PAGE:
Australia Day threw a spanner into the works, causing us to abandon our plans of staying in a caravan park near The Pinnacles, and instead stopping further north, at Green Heads. Lesson learned, book caravan parks well ahead of time for Australia holidays. The change of plans ended up working out pretty well though, Green Heads was a great place to stay, and the caravan park was very nice. Once at the park I went out to shoot the sunset for what would be the last time for the trip, and the city lived up to its name. There was plenty of green on the cliffs, and it provided a nice balance of colour with the blues and oranges of the sunset. I spent the next morning again on the cliffs, facing the other way to capture the sunrise. We packed up early that morning and headed down to visit The Pinnacles, then over to Hutt River Provence. A very interesting place, it exists as a sovereign independent state, outside of the control of Australia, despite being completely landlocked. The final stop for the evening was New Norcia, home to a Benedictine Monastery, and a wonderful Abbey Ale. We got a little loose that night on the Abbey brew, went on an impromptu ghost walk with a local resident, and heard some wonderful behind the scenes stories of the former orphanage and boarding school. No ghosts were spotted, so we headed back to the RV. That night we hurriedly packed and clean, preparing for a busy morning of driving to the airport, returning the RV, and heading home. Western Australia was a wonderful place, and look forward to making it back to that side of the country.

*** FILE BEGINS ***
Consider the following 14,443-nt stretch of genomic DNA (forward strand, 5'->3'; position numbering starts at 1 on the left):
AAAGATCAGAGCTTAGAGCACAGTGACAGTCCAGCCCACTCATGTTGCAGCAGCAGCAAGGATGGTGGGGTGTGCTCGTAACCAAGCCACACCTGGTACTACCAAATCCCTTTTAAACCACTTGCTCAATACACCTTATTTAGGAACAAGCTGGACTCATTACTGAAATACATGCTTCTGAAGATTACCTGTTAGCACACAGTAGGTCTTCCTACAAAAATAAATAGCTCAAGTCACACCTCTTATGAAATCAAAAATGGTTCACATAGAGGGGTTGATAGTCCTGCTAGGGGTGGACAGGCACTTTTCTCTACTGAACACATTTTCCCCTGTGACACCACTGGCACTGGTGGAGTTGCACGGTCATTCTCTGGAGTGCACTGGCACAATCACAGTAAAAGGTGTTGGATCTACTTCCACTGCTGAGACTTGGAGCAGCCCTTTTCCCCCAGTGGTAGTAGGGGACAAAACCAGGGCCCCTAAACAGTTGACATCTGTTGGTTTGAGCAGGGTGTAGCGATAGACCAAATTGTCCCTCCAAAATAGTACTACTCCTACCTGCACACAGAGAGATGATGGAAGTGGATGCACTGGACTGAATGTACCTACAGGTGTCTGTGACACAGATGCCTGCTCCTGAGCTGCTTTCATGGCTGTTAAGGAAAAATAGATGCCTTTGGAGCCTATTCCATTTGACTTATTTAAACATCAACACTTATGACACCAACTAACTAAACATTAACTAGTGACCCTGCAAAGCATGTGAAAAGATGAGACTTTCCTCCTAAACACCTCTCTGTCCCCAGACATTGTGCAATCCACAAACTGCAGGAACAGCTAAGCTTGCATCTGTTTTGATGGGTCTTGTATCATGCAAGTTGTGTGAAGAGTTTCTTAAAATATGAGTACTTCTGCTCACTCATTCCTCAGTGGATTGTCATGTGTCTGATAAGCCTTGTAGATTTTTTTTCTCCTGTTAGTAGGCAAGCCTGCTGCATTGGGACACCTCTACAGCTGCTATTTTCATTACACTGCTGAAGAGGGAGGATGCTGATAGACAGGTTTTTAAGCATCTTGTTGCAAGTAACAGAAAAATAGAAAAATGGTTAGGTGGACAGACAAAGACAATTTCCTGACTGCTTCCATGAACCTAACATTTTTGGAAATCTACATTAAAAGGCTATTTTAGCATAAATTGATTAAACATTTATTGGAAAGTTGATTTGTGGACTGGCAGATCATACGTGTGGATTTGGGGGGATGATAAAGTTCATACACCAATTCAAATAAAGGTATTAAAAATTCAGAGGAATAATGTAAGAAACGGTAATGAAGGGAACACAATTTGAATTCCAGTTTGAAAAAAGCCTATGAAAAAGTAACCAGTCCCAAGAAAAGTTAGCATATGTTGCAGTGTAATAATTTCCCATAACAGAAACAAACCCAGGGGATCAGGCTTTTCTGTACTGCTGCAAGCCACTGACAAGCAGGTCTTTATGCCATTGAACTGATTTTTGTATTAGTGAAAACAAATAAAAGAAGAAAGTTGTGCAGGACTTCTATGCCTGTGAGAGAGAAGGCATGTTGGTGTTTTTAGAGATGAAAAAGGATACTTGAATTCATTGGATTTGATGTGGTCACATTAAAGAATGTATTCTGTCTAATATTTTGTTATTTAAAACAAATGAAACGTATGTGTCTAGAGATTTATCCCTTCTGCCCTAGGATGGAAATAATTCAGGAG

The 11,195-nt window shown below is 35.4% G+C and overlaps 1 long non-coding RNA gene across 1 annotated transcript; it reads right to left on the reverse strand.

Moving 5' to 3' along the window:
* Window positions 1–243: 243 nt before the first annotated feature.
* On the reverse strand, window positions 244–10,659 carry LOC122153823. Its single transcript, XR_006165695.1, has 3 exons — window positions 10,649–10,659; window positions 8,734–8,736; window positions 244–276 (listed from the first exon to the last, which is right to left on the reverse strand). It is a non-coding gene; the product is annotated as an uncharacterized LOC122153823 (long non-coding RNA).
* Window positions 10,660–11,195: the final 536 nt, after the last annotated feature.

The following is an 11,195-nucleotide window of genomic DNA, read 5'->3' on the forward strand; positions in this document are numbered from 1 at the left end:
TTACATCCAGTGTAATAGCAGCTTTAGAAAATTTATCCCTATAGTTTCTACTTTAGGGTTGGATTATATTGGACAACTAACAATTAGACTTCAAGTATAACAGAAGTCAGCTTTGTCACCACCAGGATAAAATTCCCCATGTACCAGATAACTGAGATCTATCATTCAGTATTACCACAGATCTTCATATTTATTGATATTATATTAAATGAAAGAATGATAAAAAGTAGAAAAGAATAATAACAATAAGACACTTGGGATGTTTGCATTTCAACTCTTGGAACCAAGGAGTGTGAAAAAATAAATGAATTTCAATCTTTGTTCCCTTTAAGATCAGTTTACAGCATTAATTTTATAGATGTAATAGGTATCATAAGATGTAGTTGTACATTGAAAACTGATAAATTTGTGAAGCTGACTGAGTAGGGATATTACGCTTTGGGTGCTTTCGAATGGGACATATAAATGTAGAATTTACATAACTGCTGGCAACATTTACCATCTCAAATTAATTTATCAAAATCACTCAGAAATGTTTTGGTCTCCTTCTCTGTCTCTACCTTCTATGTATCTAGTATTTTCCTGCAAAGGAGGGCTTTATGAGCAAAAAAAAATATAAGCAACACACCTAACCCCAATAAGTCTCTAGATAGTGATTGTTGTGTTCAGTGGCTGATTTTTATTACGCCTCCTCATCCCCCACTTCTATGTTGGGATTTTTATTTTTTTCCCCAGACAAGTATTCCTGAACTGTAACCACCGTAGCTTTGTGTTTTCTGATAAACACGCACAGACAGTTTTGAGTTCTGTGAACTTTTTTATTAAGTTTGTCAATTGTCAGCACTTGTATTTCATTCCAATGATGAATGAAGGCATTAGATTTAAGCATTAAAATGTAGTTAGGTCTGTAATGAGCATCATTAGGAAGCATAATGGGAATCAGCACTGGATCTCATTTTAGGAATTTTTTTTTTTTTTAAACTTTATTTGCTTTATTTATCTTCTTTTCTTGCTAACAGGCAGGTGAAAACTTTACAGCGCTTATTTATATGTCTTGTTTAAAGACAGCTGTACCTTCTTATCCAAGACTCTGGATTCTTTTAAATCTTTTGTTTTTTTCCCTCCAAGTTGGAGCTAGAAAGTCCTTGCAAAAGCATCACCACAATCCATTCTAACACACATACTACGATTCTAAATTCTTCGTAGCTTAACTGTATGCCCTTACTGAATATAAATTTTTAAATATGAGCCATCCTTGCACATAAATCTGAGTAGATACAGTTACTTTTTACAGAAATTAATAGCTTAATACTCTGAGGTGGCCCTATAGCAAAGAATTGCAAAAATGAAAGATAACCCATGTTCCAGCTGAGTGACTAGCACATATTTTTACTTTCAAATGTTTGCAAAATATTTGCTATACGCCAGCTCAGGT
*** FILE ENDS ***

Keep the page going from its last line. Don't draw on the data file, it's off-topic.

We arrived in Kalbarri well after dark, as intended, and quickly settle in to sleep. With two nights planned at the caravan park, and no need to pack up quickly, we were able to relax a little the next day. We spent the morning relaxing at the pool, and running errands around town. In the afternoon we visited Rainbow Jungle, a free flight aviary full of hundreds of species of Australia parrots. We then attempted to do a coastal walk, but the wind proved to be too much of a nuisance, so we retired to the comfort of the caravan park. That evening I decided to brave the wind, and the sand-blaster beach, and shoot the sunset. I'm glad I did, as the wind meant the waves were extra active, and showed a lot of motion over the rocks. The following morning we took a rented car deep into Kalbarri National Park, the car providing a relative luxury on the corrugated dirt roads, compared to extreme rattling we normally experienced in the RV. We walked part of The Loop Walk in the park, stopping to take the customary pictures at Nature's Window, before giving in to the heat and flies, and heading back to the car. We took another short walk in the park, before heading back to the town, exchanging the car for the RV, and departing on our last legs of the holiday.